Was I not in the Cal Band during the Holmoe years? I marched/cheered my way through a 1-10 season, where the game we won was away at Rutgers and one of the only games I did not attend! Who would have thought that we (Cal fans) would become accustomed to winning? But that is exactly what has happened. I expect to win. The only acceptable loss is versus USC, but I thought we would go into that game undefeated. This Saturday’s loss has thrown my whole football world-view into a tailspin and I am being forced to reassess everything. In a few weeks I am headed up to Oregon for the game at Autzen Stadium – guess what…we might not win. I don’t know if I am prepared to deal with that new reality. I know this sounds trivial, but it was a definite let down. My head is now a spin machine and I am trying to convince myself it is more exciting when the outcome of the game is not secured. I’ll let you know how this method of coping works out. Long talks with girlfriends and running with the Killers in my iPod are no longer simply methods for dealing with breakups, but now also the heartache from losing a football game.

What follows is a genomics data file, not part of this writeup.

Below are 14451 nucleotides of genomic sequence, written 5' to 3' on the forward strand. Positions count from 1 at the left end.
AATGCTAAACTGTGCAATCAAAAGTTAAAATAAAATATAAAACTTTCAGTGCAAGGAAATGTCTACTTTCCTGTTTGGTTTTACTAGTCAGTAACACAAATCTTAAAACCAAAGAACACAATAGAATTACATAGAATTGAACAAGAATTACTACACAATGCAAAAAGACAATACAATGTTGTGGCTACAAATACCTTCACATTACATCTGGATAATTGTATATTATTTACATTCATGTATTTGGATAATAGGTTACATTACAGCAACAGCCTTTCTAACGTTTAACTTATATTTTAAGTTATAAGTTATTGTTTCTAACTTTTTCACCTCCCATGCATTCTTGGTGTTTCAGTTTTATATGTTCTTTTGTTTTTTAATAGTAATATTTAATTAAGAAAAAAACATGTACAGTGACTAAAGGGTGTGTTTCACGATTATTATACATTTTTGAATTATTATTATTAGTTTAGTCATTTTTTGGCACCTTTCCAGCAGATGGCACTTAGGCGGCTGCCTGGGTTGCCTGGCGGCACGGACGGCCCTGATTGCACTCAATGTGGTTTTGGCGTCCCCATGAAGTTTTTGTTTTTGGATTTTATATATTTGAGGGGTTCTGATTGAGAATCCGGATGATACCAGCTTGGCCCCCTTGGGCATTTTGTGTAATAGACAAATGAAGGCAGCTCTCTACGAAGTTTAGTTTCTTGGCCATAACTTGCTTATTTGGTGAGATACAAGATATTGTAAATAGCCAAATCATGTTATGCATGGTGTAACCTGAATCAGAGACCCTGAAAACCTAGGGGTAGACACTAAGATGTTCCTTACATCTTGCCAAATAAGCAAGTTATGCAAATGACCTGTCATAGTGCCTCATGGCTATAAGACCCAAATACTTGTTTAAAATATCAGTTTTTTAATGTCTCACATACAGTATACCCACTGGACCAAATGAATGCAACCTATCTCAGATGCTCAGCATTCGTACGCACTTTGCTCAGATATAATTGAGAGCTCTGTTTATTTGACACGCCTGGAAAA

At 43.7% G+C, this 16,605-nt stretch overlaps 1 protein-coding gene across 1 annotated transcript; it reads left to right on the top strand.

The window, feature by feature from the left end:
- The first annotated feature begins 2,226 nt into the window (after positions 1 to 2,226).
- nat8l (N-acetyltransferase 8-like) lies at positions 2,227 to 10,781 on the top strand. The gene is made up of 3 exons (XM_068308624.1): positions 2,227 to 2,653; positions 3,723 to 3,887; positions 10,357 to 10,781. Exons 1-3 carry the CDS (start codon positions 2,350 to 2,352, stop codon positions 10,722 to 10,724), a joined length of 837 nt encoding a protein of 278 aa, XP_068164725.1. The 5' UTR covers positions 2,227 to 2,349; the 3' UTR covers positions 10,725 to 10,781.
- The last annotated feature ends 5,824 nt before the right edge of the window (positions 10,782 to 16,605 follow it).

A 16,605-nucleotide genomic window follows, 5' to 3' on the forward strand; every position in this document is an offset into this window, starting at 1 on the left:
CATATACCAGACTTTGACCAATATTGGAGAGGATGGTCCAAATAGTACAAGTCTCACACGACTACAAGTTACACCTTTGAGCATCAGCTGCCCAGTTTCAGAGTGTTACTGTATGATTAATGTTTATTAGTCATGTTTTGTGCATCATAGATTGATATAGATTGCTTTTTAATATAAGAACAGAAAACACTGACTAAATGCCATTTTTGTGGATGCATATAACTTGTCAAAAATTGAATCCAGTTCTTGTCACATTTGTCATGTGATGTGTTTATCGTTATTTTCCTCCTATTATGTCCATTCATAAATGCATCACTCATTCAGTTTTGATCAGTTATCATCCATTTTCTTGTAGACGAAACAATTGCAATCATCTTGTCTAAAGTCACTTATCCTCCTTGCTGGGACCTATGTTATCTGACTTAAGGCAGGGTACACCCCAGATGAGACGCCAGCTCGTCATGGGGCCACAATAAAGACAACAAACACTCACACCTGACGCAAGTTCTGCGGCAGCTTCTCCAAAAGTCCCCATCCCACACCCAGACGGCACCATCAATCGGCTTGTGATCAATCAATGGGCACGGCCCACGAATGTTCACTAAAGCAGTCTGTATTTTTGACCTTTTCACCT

Speaking of the Killers:
When Brandon Flowers announced they would be retiring "Hot Fuss" after their next three concerts Nicki and expressed a mutual sadness. Sure we have now seen them in concert twice, and we are definitely excited about what their next album will explore. But can their second album even come close to rivaling the power of their first? Most likely not. No one is more surprised than yours truly that I enjoying rocking out to the tunes of a Mormon Las Vegan, but the power present when Flowers sings “All These Things I’ve Done” live is undeniable. The energy he puts forth is intoxicating and makes me miss performing. Not only am I lamenting the fact that I will never again hear "Hot Fuss" again in its entirety, my melancholy state also reflected my own desire to perform/ create something so positive on a massive scale.

As of today I am not a rock star, and it doesn’t look like Cal will be off to a BCS game anytime soon… I am a proponent of lofty goals, but sometimes we have to be prepared to deal with the fallout of failure.

03 October 2005

Dr. Atomic